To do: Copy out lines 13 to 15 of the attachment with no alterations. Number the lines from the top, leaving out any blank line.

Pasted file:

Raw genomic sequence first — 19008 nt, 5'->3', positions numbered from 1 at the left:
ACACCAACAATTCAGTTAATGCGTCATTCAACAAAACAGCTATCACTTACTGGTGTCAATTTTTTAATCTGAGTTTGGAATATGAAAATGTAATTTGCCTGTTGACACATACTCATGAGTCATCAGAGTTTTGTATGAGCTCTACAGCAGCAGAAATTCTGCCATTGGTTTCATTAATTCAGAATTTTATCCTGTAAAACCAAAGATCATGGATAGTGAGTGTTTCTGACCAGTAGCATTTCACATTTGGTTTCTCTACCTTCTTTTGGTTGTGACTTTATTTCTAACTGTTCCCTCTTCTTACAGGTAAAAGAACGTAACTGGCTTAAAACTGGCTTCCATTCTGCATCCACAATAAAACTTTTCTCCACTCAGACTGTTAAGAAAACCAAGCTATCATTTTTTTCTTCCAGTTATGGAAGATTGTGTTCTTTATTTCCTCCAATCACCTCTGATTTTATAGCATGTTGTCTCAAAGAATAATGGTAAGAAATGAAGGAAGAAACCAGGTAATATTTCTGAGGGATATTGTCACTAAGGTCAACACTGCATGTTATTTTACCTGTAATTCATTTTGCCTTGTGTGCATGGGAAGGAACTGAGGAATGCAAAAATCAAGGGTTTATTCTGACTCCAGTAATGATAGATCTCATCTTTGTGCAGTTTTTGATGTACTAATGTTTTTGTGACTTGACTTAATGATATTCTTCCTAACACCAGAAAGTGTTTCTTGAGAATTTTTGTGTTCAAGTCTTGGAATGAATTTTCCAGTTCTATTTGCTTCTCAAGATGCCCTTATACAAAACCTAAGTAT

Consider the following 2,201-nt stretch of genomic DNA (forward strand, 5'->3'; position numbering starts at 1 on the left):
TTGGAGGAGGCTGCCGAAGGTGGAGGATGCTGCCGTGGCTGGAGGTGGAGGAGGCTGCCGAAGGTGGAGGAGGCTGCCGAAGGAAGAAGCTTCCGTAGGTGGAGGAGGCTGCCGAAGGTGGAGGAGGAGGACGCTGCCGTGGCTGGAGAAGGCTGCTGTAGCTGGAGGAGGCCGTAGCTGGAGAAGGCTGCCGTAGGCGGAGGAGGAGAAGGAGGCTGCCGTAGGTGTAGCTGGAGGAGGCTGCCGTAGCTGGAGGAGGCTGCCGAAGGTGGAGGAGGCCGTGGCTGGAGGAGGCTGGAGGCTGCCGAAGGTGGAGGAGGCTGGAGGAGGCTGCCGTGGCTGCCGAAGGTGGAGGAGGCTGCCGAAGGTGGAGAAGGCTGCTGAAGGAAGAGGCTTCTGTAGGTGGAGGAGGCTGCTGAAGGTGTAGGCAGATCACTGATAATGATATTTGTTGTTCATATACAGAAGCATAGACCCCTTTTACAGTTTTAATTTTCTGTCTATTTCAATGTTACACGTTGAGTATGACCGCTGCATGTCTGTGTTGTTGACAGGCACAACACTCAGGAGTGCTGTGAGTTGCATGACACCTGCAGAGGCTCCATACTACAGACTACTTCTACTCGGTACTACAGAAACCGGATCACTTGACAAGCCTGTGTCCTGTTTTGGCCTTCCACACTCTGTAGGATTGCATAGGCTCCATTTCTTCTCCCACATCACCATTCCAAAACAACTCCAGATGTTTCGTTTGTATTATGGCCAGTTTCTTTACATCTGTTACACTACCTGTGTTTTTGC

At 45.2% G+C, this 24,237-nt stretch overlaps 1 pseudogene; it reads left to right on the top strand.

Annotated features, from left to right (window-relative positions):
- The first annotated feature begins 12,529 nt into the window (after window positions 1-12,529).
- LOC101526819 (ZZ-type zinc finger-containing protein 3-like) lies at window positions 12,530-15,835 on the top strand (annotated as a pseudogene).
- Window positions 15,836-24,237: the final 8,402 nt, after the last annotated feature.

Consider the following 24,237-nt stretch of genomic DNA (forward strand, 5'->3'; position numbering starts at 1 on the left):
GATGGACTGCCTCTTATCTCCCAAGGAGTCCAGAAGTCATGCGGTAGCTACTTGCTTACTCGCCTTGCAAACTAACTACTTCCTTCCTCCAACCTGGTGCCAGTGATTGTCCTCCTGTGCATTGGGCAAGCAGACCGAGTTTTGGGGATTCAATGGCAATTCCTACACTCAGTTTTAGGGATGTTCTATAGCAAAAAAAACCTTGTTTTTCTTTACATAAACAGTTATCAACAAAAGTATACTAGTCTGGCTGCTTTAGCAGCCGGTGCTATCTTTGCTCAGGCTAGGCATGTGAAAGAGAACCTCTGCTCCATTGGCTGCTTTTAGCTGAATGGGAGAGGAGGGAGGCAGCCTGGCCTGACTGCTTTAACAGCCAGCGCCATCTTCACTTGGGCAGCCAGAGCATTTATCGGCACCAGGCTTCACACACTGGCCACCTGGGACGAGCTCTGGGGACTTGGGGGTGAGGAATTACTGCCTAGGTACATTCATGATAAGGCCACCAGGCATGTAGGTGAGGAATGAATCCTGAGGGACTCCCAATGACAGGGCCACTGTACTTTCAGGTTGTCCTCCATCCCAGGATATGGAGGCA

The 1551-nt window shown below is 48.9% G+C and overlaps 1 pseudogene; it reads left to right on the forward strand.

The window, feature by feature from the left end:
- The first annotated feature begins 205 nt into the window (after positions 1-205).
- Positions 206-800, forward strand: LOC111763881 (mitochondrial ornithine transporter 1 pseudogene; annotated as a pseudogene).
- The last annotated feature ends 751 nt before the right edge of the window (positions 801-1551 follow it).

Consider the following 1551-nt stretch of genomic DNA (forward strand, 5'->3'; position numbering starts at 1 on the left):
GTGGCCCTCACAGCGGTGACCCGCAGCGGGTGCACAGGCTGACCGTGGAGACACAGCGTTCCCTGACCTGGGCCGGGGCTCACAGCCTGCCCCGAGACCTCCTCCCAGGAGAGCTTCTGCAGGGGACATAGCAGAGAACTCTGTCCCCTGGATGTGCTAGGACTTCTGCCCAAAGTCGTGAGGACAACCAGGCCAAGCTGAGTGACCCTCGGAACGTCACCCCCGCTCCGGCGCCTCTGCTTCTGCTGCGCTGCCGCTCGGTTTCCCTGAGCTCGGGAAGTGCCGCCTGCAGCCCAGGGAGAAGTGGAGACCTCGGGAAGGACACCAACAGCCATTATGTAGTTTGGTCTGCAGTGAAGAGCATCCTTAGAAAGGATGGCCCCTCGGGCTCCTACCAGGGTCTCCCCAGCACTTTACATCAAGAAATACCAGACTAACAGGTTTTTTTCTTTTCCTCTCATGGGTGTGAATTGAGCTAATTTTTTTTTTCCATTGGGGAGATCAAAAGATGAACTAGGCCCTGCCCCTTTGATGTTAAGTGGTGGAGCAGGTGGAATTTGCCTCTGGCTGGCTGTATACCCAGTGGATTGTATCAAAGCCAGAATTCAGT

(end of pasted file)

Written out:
The window, feature by feature from the left end:
- The first annotated feature begins 205 nt into the window (after positions 1-205).
- Positions 206-800, forward strand: LOC111763881 (mitochondrial ornithine transporter 1 pseudogene; annotated as a pseudogene).